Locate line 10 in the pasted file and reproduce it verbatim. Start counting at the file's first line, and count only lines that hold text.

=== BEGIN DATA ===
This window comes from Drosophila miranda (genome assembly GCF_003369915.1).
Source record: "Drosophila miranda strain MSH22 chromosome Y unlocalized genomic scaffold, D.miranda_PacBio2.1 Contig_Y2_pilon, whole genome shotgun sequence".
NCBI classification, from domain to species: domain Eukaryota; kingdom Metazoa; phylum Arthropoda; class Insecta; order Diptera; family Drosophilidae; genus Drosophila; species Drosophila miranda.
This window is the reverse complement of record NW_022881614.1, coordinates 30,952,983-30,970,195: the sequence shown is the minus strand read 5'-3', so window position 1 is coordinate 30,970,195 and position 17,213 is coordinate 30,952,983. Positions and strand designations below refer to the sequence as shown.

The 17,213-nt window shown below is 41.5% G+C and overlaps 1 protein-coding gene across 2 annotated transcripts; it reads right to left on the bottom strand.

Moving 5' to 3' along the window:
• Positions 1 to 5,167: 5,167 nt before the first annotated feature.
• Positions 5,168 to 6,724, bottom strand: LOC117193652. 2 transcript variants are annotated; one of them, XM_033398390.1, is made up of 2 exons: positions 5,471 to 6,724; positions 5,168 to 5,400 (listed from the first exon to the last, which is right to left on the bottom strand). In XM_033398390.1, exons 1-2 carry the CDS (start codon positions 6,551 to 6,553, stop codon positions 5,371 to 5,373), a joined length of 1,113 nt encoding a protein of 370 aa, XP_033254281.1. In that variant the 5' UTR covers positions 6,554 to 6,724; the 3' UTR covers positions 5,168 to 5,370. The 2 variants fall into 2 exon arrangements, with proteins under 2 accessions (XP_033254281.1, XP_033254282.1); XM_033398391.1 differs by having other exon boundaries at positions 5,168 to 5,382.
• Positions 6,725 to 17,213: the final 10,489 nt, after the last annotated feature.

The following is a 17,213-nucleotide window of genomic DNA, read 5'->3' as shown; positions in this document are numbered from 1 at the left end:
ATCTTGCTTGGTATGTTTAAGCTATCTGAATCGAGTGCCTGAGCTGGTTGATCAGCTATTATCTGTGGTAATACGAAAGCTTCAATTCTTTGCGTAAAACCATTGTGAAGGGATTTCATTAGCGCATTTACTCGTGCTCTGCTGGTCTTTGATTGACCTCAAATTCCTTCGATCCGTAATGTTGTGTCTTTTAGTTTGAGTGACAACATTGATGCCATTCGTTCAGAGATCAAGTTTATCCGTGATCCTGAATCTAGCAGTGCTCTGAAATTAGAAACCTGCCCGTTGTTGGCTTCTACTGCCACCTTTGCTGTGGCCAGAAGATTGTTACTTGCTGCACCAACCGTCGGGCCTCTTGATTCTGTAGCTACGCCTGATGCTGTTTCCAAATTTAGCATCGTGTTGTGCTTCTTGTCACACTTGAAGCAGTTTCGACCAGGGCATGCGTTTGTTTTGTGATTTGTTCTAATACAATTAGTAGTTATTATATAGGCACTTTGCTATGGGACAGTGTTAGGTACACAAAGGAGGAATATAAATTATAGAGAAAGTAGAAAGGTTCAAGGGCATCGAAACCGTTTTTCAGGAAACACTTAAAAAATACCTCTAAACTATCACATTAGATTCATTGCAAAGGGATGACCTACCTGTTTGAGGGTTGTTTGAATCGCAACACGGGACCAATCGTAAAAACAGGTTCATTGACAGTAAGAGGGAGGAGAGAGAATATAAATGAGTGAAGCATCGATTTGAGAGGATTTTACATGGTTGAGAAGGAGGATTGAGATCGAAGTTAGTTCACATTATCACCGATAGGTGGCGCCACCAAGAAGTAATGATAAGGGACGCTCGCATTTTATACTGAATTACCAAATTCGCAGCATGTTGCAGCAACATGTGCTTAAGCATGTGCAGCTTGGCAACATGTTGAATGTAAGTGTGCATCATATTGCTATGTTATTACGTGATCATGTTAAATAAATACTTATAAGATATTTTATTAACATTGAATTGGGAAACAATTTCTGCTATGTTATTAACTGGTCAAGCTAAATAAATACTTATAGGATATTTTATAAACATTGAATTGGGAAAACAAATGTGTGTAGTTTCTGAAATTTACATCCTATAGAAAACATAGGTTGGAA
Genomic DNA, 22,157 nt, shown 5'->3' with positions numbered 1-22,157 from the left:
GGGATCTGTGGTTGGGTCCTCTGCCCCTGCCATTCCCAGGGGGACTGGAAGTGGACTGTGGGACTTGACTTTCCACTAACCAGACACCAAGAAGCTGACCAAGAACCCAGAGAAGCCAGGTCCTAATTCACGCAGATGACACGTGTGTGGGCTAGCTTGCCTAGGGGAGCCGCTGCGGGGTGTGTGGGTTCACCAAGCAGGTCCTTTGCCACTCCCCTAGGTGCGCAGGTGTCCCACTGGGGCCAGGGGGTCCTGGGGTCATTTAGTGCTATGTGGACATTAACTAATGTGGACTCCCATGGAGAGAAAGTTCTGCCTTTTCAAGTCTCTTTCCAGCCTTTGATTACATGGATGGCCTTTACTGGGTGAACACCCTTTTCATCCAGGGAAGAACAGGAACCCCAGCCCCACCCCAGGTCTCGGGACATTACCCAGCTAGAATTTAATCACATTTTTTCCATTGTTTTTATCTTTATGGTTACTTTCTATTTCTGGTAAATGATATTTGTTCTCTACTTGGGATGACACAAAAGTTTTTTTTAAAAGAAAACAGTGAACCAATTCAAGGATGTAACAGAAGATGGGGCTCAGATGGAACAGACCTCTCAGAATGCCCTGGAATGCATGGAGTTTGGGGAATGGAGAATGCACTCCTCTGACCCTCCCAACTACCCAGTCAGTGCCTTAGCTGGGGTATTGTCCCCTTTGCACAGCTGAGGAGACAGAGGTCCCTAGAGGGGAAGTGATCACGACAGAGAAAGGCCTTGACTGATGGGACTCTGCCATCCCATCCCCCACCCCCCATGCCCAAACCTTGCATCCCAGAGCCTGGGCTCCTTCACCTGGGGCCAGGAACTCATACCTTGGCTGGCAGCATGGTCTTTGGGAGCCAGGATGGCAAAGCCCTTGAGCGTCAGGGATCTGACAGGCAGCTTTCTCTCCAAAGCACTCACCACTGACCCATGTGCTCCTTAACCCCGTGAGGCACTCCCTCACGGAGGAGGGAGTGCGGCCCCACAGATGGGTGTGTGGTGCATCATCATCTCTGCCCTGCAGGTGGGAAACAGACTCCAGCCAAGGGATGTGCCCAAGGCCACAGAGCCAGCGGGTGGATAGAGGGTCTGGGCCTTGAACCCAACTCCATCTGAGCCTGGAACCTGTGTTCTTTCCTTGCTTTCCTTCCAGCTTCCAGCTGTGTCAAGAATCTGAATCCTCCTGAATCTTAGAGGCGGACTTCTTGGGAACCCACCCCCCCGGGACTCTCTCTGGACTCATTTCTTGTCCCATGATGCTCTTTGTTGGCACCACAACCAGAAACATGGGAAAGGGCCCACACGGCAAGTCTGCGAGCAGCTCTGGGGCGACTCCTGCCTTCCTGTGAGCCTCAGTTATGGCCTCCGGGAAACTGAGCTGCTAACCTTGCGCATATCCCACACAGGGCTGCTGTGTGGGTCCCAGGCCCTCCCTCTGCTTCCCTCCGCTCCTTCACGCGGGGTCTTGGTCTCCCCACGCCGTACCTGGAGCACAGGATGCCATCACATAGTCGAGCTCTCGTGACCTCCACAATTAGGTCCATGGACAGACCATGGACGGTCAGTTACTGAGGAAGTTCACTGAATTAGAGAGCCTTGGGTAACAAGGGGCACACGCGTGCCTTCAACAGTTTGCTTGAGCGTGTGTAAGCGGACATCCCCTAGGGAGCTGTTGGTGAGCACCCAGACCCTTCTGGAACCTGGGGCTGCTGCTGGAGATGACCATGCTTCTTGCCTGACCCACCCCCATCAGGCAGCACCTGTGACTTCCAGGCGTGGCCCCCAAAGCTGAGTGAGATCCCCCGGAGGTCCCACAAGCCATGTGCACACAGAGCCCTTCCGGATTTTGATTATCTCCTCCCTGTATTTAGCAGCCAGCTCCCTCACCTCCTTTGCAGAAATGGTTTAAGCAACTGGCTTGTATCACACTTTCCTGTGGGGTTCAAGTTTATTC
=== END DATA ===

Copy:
The following is a 17,213-nucleotide window of genomic DNA, read 5'->3' as shown; positions in this document are numbered from 1 at the left end: